Auction-site eBay is in advanced talks to buy StumbleUpon, the internet-company that helps people discover web pages that match their interests, The Wall Street Journal reports today. Vauhini Vara and Kevin J. Delaney writes that the potential price for a deal is in the range of $75 million.
The report raises many thoughts. If the deal goes through, are we watching eBay‘s big move into new markets? Is eBay looking to expand and eventually compete with the protein-drinkers at Google? How would StumbleUpon be integrated with eBay’s core business and previous acquisitions of Paypal and Skype? What is eBay’s game-plan??
At TechCrunch – were rumors of the deal were first reported in mid-April – Duncan Riley describes the move as interesting. “Paypal was core to eBay’s Auction business. Skype could be justified as a tie into the Auction business as well. So where does StumbleUpon sit? People “stumbling” from site to site with a business model the revolves around selling page views seems like an odd fit,” he writes.
At GigaOM Om Malik says that the move could not be more soon enough: “How many of us think of eBay and think “OLD SCHOOL”… I know I do and so do many of my readers,” he writes. “StumbleUpon and their offshoot STUMBLEVIDEO is part of a new breed of WEB 2.0 sites that could well have the title WEB 3.0 attached to their names…….”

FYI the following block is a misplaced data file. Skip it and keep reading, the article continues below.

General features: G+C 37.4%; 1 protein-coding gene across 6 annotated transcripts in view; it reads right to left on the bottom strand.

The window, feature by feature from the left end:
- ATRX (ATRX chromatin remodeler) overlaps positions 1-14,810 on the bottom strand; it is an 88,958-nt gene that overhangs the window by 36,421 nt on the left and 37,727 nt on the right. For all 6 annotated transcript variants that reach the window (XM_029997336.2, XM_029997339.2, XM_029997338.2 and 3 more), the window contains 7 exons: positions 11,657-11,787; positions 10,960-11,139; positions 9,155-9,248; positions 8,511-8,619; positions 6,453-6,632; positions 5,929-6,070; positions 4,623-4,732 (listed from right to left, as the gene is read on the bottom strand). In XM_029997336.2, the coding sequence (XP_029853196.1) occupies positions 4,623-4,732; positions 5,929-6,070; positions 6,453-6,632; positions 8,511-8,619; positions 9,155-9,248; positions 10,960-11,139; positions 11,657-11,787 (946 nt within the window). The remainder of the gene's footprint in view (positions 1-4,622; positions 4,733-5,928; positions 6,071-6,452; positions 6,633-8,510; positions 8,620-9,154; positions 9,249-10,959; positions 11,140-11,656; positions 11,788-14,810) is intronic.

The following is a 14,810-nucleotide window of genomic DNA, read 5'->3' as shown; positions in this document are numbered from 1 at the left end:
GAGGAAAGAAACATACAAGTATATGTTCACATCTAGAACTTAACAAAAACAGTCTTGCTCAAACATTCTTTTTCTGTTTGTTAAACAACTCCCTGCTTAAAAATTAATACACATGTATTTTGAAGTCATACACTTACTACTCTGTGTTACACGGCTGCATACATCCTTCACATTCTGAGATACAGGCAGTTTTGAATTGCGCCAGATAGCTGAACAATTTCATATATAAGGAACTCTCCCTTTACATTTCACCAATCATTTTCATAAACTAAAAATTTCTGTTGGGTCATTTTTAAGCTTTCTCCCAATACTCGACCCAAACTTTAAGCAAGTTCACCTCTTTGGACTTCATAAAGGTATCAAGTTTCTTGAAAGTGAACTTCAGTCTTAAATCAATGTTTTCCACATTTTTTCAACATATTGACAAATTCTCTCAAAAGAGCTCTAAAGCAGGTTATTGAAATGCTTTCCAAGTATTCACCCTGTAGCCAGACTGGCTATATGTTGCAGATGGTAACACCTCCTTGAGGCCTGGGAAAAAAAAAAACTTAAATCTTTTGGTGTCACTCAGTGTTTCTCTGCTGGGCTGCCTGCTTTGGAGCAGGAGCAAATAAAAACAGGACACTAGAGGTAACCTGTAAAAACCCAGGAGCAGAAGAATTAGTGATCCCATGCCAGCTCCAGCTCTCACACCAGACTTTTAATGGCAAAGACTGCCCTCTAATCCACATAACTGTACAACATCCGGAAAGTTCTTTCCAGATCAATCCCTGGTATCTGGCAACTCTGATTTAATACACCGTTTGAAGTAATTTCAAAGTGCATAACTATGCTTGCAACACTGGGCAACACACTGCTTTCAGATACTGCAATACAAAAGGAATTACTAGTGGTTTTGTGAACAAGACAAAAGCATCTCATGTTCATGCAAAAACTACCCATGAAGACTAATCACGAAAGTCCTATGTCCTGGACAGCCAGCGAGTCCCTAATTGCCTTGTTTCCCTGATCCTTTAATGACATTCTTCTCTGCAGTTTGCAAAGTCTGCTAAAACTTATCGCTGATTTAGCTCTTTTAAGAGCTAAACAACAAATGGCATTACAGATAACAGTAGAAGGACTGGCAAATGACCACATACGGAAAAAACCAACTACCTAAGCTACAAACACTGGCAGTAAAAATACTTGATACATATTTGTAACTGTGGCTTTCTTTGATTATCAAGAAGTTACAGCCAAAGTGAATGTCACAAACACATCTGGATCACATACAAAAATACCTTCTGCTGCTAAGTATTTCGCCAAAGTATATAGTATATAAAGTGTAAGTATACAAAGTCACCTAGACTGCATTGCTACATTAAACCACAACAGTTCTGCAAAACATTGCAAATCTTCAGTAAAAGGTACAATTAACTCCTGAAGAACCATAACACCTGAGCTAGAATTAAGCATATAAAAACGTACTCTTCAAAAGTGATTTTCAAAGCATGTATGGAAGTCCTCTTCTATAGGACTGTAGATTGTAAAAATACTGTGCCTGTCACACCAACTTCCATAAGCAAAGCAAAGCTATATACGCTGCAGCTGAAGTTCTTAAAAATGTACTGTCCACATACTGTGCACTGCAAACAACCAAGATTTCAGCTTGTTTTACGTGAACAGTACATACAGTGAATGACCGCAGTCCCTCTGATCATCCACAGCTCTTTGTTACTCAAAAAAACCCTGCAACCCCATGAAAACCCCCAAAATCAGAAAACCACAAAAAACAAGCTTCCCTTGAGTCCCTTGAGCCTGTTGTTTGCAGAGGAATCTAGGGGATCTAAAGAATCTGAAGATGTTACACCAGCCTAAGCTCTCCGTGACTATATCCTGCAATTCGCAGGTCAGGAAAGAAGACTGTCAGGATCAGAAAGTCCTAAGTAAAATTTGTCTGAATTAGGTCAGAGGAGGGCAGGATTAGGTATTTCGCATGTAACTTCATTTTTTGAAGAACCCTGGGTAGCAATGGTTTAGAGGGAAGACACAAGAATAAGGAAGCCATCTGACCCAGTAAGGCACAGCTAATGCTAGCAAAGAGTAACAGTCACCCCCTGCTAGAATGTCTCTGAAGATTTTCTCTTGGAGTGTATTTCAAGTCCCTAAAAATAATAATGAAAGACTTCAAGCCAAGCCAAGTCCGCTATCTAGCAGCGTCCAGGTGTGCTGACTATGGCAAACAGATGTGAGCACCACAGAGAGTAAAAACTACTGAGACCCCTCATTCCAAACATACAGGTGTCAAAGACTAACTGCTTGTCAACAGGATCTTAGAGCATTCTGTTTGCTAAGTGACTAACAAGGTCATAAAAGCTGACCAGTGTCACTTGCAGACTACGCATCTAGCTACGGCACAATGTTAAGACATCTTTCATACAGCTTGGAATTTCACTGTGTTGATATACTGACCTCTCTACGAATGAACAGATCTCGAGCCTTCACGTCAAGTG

For a thorough analysis of the potential deal and how StubleUpon could fit into eBays framework, look at Scot Wingos post at eBay Strategies. Also don’t miss Om Maliks April-post on the potential deal from the toolbar-and-Skype lens. And if you don’t buy it, look at Tech-writer Mathew Ingrams blog, he says the deal doesn’t make sense for eBay. “When the rumours first surfaced I wrote a post saying that I didn’t get it, and I still don’t,” he notes.
Another issue is the financial side of the deal. Money makes the world go around. Duncan Riley writes that $75 million will make a tidy profit for investors, noting that StumbleUpon previously only has raised $1.5 million in a single round of seed financing. Om Malik argues that $75 million is not too much for Ebay to “tell their competition that they have decided to wake up, smell the coffee and get with it”. At HipMojo blogger Froosh writes that $50 million or $75 million is a “great exit” and adds that Stumble Upon is a clever application.
It remains to find out if these rumors are well-grounded or just – rumors. Stay tuned.
By John Furrier and Tina Magnergard Bjers